So come on then admin :wink: :wink: lets have a subsection where we can shamelessly put up pics of our french cars with a little bit of history into how and why we got them
and i do believe there are some members that not only have had that many french cars but in some cases still have barns full of them that may require a sub subsection all to their own :D :D :lol: :lol:

colin
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Post by CitroJim » 23 Apr 2008, 08:14

admiral51 wrote:So come on then admin :wink: :wink: lets have a subsection where we can shamelessly put up pics of our french cars with a little bit of history into how and why we got them


It's a good thought Colin, The BX Club forum has a gallery where members do just that.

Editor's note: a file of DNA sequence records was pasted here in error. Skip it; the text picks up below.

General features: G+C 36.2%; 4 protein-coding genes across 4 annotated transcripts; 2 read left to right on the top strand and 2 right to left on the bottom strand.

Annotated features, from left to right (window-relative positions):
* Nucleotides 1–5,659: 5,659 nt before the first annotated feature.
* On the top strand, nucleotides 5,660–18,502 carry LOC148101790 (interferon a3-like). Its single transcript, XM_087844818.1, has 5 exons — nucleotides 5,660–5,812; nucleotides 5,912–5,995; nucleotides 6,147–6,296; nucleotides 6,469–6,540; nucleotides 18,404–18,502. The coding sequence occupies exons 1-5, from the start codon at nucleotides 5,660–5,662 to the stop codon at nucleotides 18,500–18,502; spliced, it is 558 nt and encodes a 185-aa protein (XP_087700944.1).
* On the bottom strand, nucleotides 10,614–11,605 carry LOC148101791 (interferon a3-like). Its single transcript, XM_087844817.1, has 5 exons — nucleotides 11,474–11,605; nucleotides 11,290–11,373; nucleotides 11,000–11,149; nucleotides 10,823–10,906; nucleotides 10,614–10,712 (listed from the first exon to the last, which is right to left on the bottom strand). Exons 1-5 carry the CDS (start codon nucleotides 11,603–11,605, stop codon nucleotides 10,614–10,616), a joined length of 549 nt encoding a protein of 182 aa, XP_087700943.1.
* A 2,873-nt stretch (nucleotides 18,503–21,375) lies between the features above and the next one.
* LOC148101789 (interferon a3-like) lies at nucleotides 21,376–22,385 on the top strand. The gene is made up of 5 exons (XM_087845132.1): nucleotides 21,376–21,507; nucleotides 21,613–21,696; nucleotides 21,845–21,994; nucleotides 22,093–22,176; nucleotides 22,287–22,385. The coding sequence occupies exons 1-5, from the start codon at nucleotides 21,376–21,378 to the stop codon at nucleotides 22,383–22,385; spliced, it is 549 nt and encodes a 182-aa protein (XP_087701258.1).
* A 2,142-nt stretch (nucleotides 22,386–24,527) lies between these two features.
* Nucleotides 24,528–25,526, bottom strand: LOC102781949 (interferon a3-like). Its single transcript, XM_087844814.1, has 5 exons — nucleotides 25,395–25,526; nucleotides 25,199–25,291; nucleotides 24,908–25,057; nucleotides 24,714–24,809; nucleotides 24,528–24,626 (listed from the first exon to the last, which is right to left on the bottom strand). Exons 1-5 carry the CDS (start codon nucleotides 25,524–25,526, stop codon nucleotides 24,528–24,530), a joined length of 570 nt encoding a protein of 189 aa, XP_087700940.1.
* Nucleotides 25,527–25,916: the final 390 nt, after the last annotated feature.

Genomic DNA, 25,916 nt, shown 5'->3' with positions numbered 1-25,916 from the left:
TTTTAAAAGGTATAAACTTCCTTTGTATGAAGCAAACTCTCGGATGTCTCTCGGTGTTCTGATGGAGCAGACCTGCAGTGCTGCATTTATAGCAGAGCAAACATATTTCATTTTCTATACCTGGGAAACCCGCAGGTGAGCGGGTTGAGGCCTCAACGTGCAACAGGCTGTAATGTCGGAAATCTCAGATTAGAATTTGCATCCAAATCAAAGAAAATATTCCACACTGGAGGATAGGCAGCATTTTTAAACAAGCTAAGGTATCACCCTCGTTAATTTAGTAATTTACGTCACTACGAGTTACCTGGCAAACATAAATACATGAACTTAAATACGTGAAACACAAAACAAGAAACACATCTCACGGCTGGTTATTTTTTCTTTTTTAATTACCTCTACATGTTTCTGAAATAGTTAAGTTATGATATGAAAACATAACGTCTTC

They also have blogs section which is only accessible to registerd members where a number of members share their ongoing adventures in life generally.

I like the idea of both sections and think they would enhance the FCF. I'll float the idea and see if we can go with it :wink:
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Post by r.welfare » 06 Jun 2008, 18:28

Just to bring this up to date...

The 406 was sold two weeks ago. I got it through the MOT with minimal hassle (and few advisories), but it was clear that while the 406 has a great interior (Peugeot finally pensioned off Airfix from making the dashboards :lol: ) and is a handsome beast, it was just too sluggish and stodgy for my liking. In summary, if you've not driven a 405 with the 1.9TD, you'll probably find a 406 1.9TD fine (particularly if you've come from a Mk1 Mondeo diesel).